Getting Ahead In Your Career: The Alumni Speak

Getting Ahead In Your Career: The Alumni Speak

Newhouse students in DC
Photo Credit Aaron Mwewa

The Public Diplomacy master’s class of 2016-2018 will be graduating in the next few weeks. Like their contemporaries in other courses in the Newhouse School, the biggest preoccupation of these students is to find that job (although maybe not the job of their dreams for starters). Most of them that I have spoken to at this point just want to get a ‘foot in the door’. In order to help prepare them to get the most out of their remaining last semester in Washington DC, a Public Diplomacy panel of alumni working in the field was arranged for them. The nuggets of wisdom that were shared during the discussion would certainly be useful to graduates across a broad sector of fields. Let me share with you some of the key messages I took away from the conversation:

Use the alumni networks: As cliché as this sounds, it was emphasized several times by most panelists. This requires reaching out and setting up coffee chat appointments with alumni who might be in fields of your interest. In order to locate such alumni, you might need to talk to a few lecturers as well as the office responsible for alumni relations in the school. Since you are reaching out to busy people, be prepared to send a follow-up email if your initial one does not get a response. One alumni actually said she got all 3 of her past jobs via networking without even having to respond to any advertisements. I too have experienced the power of networking. I got my summer internship at UNICEF Headquarters in New York through a former Newhouse student. I got my current internship at Internews in Washington by reaching out to the Vice-President of the organization after her presentation to Public Diplomacy students at a workshop. You may along the way never get responses from some of the emails you send out. Do not let that frustrate you. Keep on networking. You never know when you will hit the jackpot.

Be open-minded: You should always come out of university with your dream job in mind but most likely, it will not be your first job. For your first job, you might have to throw away your script and be ready to start at a particular entry level spot and build from there. You must start from somewhere. It is much easier to move from one job to the other rather than from having nothing.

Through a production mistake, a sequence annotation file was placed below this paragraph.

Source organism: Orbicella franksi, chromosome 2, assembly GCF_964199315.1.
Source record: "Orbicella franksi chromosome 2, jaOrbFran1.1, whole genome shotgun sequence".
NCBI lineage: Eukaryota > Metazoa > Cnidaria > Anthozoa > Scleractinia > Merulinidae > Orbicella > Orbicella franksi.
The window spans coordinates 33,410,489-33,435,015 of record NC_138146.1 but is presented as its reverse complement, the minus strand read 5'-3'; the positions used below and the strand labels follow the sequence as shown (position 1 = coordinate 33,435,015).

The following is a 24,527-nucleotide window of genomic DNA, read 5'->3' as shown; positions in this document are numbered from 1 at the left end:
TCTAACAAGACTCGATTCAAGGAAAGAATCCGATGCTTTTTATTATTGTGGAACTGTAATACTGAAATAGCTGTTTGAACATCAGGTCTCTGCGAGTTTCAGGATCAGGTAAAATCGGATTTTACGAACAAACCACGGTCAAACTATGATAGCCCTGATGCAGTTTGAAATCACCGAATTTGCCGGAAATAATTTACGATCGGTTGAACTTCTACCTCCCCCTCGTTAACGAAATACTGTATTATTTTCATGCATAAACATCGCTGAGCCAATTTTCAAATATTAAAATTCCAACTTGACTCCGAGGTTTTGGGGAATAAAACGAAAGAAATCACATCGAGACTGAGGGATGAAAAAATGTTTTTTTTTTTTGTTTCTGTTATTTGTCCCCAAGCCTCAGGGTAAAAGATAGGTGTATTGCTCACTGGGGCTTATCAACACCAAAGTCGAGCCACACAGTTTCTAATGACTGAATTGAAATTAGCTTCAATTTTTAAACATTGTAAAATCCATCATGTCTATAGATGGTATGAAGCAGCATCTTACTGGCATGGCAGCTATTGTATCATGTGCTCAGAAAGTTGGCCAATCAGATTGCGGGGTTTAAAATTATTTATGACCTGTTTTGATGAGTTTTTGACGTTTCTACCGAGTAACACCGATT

Keep learning: Your graduation should not be the end of your learning career. You must continue learning in order to make yourself competitive in the job market and also to enhance your value at your workplace. As part of your key considerations when deciding on which employer to pick among various options, inquire about the institution’s investment programs for the employees seeking to learn new skills. If your job is so busy to the point that physically attending classes is difficult, look for online and weekend classes.

Be nice to people: The professional space in places like Washington Dc is small. If you have a foul attitude or are difficult to work with, it is very easy for people to find out about you. It is as if everybody knows everybody who is in their field in DC somehow because of the many networking opportunities, which exist. Thus, it is important to be warm and courteous at all times. Even in that pub, you never know who might be serving you those drinks. She or he might just be the person you will find on your next job interview panel. I personally do know a person who works for the Whitehouse and has an extra gig at a local pub, and a high ranking Booze Allen executive who runs a piano lounge near Georgetown University where he tends to customers at times.

Handling the immigration process: Most international students find this process to be very taxing and frustrating. The best way to do things is to start addressing matters related to your continued stay in the USA early enough before you graduate. Some employers do not like employing foreigners because of not wanting to foot the cost of the visa-related paperwork. You might need to engage such an employer and offer to pay for the immigration-related paperwork. Further, sometimes you might need to go back to your country as the paperwork is being processed.


Aaron Mwewa is a final year student in the Public Diplomacy Program currently based in Washington DC.

Aaron Mwewa